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IDC: Windows Server Sales Booming, Linux Growing Faster

The market for Windows-based server systems is growing fast, but Linux-based systems are growing much faster in revenues and units, according to the latest quarterly data from market analysts at IDC.

The Windows-based and Linux-based servers are riding an overall trend in server purchases toward higher volume, lower cost sales. The same trend sees No. 4 Dell climbing in the vendor rankings to within striking distance of No. 3 Sun Microsystems.

Meanwhile, the Q3 2003 results are the second consecutive quarter of growth in the overall server market after nine consecutive quarters of declines. Worldwide server systems revenues were up 2 percent to $10.8 billion, according to IDC's report last week. "Two quarters of positive growth do not necessarily mean that a long-lasting economic rebound is in place," Vernon Turner, an IDC analyst, said in a statement.

Server systems shipping with Windows saw factory revenues increase by 10.3 percent over the year-ago quarter to $3.4 billion and unit shipments rise by 21.4 percent. IDC attributes the revenue growth to upgrades from Windows NT to Windows 2000 or Windows Server 2003 and larger average sales prices as more customers buy servers running Windows on four or more processors.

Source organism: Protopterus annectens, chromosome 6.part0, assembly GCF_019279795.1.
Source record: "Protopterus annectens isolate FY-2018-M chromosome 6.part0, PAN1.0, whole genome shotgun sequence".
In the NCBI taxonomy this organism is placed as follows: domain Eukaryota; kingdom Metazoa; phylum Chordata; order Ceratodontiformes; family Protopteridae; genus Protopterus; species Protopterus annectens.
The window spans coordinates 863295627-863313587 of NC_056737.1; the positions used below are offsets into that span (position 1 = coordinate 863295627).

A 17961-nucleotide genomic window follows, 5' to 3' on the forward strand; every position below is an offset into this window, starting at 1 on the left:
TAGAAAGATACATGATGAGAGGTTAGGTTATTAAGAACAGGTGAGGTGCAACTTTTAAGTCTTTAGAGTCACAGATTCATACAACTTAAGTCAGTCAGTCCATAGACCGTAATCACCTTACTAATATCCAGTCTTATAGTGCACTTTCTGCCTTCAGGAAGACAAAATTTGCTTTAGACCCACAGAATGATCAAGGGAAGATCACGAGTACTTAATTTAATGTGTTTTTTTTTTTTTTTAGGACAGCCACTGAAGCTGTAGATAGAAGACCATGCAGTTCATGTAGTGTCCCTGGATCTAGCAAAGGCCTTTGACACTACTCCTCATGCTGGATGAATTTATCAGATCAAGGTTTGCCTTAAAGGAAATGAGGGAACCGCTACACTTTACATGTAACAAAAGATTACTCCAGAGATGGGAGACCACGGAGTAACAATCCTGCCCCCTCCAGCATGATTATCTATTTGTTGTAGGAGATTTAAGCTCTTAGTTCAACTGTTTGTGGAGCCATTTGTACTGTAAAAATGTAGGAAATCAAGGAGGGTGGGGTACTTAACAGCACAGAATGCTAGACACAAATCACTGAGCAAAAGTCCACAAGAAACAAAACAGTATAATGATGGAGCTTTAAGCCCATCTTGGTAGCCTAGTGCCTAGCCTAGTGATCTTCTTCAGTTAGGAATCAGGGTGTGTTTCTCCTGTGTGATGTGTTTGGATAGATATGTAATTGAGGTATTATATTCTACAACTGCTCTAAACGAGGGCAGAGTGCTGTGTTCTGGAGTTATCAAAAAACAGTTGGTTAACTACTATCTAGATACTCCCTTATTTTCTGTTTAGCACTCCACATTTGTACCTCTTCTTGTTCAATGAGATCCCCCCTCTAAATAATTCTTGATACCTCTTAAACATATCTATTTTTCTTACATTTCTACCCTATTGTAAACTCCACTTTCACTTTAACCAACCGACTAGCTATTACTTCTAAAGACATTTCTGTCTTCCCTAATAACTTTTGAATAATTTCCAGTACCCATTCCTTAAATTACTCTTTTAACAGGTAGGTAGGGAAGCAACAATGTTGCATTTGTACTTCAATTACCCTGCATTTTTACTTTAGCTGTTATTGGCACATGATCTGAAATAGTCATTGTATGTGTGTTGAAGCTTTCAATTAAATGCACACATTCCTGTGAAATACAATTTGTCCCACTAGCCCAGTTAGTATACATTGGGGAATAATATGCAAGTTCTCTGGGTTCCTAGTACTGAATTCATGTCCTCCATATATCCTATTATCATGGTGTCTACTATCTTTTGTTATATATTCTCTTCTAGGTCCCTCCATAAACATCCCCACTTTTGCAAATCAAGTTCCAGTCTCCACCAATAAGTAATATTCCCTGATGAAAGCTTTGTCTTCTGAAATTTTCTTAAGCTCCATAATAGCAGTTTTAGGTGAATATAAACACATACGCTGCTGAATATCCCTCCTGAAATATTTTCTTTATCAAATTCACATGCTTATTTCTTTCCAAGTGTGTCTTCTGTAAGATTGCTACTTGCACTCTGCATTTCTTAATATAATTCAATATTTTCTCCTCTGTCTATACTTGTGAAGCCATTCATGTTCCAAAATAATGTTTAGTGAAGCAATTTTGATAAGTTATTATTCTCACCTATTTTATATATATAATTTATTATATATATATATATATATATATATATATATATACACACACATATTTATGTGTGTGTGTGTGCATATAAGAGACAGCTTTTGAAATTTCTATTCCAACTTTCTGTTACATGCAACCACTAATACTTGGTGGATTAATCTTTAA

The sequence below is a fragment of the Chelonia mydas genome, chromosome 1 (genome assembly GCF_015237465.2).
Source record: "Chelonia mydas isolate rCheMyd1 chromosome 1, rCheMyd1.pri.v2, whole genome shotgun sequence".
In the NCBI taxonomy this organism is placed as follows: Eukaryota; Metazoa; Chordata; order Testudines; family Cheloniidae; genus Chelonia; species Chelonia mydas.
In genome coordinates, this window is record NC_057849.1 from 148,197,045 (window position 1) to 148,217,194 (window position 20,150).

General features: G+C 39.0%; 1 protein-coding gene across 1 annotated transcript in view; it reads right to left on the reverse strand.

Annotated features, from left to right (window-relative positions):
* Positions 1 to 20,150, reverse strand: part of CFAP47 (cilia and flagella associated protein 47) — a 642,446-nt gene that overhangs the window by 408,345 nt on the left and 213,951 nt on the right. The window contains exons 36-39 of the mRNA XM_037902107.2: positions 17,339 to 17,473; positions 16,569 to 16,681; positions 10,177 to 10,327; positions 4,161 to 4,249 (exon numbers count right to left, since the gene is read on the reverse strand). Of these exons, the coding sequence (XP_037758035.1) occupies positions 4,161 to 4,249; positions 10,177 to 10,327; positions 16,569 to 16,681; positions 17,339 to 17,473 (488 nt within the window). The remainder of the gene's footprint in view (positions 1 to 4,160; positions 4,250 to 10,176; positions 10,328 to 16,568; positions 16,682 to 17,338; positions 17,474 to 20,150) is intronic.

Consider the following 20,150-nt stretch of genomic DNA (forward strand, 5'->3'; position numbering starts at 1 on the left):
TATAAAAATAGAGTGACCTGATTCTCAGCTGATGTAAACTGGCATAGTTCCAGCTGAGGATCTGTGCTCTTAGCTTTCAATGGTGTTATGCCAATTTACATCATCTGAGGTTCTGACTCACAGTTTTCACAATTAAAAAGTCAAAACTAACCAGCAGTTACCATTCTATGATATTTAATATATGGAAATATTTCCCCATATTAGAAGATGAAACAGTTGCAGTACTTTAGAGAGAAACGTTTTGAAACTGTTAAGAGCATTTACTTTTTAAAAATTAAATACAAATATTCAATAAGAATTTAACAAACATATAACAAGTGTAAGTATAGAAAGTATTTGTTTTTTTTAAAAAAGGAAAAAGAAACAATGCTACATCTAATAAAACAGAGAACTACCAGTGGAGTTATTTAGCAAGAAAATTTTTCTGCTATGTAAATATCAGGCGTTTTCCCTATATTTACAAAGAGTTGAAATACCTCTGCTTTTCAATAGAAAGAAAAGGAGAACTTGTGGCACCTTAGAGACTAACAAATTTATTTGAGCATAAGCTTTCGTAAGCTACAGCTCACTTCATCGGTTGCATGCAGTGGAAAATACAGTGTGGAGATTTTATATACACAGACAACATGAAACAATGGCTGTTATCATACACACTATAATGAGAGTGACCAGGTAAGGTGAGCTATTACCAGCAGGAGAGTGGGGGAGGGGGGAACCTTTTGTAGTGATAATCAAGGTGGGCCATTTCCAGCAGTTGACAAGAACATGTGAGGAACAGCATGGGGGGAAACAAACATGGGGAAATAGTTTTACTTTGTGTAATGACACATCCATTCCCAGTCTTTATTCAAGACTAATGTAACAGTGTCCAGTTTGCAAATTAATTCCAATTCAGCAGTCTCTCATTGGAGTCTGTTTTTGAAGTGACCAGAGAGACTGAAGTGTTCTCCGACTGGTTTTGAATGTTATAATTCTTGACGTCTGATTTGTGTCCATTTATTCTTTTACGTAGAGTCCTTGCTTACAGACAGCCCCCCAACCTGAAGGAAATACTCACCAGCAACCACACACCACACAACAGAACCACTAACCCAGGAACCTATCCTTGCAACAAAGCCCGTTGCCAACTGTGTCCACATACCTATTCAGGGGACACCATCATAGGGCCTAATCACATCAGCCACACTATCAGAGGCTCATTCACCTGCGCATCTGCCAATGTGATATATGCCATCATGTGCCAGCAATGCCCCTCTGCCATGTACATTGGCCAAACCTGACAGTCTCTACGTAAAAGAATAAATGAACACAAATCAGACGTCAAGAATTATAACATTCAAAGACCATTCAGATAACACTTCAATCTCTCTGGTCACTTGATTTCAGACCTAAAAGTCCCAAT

While Windows growth was strong, servers shipping with Linux soared with 49.8 percent growth in factory revenues to $743 million and 51.4 percent growth in unit shipments. Linux factory revenues are starting to add up to real money in the server market. (IDC defines factory revenues as everything that ships with a new server from operating system to memory to processors to cables to disks).

Even as the Linux share of the pie increases, its rate of growth continues to increase, which suggests Linux is gaining strength rather than comfortably humming along. In the second quarter, for example, the year-over-year increases reported by IDC for Linux were 42 percent for unit shipments and 40 percent for revenues. "Linux servers have demonstrated six consecutive quarters of year-on-year revenue growth, proving that they are not a flash-in-the-pan technology and that they are meeting real-world computing requirements in HPC and commercial deployments," IDC analyst Jean Bozman said in a statement.

On the Unix side, the segment is still seeing declining revenues compared to the year-ago quarter, but the rate of decline is getting better. While the second quarter saw a 5.7 percent year-over-year drop, the third quarter saw a 3.8 percent year-over-year drop. In absolute dollar terms, Unix is the largest single segment at $4.1 billion for the quarter. Unix server unit shipments actually inched up 4.3 percent.

The blade-server segment continued to see strong growth in the quarter, according to IDC, with 50,000 unit shipments for a year-to-date total of 120,000 units.

By vendor, IBM held the lead with $3.37 billion in revenues for 31 percent of the market. HP was next with nearly $3 billion in revenues for 28 percent share. Sun was third at $1.17 billion and almost 11 percent share. Dell is closing fast on Sun with just over $1 billion in revenues and 9.5 percent share. Dell's revenue growth for the quarter was 11.6 percent. Sun's revenue fell 9.3 percent compared to the year-ago period.

About the Author

Scott Bekker is editor in chief of Redmond Channel Partner magazine.

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